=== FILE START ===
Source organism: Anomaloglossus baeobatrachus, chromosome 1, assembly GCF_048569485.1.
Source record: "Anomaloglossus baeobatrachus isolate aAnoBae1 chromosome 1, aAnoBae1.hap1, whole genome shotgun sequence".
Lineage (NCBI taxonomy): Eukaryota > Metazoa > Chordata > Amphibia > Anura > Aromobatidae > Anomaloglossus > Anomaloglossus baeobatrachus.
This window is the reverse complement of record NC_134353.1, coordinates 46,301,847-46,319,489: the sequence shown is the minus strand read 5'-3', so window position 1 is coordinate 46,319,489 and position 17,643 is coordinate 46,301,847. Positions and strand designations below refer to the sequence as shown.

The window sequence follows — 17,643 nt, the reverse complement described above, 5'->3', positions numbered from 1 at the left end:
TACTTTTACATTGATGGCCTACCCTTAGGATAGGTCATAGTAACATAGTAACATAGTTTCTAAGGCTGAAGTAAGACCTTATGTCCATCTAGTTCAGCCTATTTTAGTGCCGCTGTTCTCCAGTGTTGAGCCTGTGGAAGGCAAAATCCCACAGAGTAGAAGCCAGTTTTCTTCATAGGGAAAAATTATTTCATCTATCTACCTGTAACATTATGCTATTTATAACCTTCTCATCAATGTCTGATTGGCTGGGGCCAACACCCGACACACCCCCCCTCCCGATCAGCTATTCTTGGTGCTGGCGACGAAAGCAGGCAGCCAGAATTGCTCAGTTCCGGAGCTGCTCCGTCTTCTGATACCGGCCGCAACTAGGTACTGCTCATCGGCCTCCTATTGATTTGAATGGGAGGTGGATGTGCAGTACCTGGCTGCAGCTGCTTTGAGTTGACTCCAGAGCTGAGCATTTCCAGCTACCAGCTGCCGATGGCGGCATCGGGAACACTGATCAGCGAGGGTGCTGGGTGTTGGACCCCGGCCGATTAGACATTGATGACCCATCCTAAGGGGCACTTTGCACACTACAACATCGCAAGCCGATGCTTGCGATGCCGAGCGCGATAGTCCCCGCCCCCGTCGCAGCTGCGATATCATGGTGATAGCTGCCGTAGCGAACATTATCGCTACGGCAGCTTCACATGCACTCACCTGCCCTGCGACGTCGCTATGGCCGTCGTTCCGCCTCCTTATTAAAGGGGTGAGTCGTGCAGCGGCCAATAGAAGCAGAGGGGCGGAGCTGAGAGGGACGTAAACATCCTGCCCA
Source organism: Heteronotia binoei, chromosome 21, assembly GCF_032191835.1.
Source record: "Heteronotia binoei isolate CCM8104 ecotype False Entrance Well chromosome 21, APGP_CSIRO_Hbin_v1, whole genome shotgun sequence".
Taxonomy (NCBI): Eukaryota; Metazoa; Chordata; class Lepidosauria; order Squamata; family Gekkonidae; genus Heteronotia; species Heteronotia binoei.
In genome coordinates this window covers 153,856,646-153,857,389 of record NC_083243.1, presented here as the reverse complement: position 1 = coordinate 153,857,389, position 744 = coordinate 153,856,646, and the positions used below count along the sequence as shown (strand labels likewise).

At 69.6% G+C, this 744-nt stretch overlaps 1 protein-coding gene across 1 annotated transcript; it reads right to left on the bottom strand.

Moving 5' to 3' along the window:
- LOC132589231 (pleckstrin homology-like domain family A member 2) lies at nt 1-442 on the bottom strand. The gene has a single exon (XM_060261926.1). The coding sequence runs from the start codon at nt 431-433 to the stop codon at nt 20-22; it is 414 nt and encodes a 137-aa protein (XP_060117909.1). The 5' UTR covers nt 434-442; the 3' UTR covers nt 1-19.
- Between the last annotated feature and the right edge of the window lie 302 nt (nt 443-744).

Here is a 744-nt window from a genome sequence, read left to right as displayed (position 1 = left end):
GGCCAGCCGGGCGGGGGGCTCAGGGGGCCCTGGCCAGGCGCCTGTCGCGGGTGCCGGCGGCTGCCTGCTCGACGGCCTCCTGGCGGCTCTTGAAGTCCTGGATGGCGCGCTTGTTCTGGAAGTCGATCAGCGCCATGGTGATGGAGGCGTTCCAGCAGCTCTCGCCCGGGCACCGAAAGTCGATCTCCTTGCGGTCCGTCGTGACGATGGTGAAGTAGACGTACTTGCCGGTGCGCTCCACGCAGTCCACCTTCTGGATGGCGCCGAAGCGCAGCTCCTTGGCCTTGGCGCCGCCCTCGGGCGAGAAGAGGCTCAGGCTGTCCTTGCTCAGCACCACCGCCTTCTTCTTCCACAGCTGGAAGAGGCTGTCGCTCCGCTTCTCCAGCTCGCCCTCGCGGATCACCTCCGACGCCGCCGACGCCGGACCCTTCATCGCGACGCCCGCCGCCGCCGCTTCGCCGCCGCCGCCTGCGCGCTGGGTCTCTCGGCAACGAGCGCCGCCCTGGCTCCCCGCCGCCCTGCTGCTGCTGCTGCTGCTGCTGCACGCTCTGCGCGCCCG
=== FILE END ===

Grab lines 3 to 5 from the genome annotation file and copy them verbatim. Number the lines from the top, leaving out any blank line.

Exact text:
Lineage (NCBI taxonomy): Eukaryota > Metazoa > Chordata > Amphibia > Anura > Aromobatidae > Anomaloglossus > Anomaloglossus baeobatrachus.
This window is the reverse complement of record NC_134353.1, coordinates 46,301,847-46,319,489: the sequence shown is the minus strand read 5'-3', so window position 1 is coordinate 46,319,489 and position 17,643 is coordinate 46,301,847. Positions and strand designations below refer to the sequence as shown.

The window sequence follows — 17,643 nt, the reverse complement described above, 5'->3', positions numbered from 1 at the left end: